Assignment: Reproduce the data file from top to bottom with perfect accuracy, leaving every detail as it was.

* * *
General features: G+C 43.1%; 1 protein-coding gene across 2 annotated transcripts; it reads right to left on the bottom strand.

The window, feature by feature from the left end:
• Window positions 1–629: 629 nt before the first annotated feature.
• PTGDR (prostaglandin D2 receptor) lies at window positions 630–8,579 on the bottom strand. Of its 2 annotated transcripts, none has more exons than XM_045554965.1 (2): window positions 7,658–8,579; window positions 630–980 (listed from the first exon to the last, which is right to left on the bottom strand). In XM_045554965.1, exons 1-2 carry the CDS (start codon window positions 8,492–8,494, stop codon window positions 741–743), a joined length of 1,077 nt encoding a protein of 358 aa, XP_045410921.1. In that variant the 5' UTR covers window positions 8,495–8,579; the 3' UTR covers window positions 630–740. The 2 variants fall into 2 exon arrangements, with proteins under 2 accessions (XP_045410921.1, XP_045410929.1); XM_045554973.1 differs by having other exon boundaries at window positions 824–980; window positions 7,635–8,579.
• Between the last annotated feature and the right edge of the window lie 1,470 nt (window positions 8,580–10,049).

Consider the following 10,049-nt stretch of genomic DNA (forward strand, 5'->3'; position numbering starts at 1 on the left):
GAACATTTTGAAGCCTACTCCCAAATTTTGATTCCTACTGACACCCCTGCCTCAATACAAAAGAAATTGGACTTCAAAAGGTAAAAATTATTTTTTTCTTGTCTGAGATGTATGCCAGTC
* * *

General features: G+C 43.1%; 1 protein-coding gene across 2 annotated transcripts; it reads right to left on the bottom strand.

The window, feature by feature from the left end:
• Window positions 1–629: 629 nt before the first annotated feature.
• PTGDR (prostaglandin D2 receptor) lies at window positions 630–8,579 on the bottom strand. Of its 2 annotated transcripts, none has more exons than XM_045554965.1 (2): window positions 7,658–8,579; window positions 630–980 (listed from the first exon to the last, which is right to left on the bottom strand). In XM_045554965.1, exons 1-2 carry the CDS (start codon window positions 8,492–8,494, stop codon window positions 741–743), a joined length of 1,077 nt encoding a protein of 358 aa, XP_045410921.1. In that variant the 5' UTR covers window positions 8,495–8,579; the 3' UTR covers window positions 630–740. The 2 variants fall into 2 exon arrangements, with proteins under 2 accessions (XP_045410921.1, XP_045410929.1); XM_045554973.1 differs by having other exon boundaries at window positions 824–980; window positions 7,635–8,579.
• Between the last annotated feature and the right edge of the window lie 1,470 nt (window positions 8,580–10,049).

Consider the following 10,049-nt stretch of genomic DNA (forward strand, 5'->3'; position numbering starts at 1 on the left):
GAACATTTTGAAGCCTACTCCCAAATTTTGATTCCTACTGACACCCCTGCCTCAATACAAAAGAAATTGGACTTCAAAAGGTAAAAATTATTTTTTTCTTGTCTGAGATGTATGCCAGTC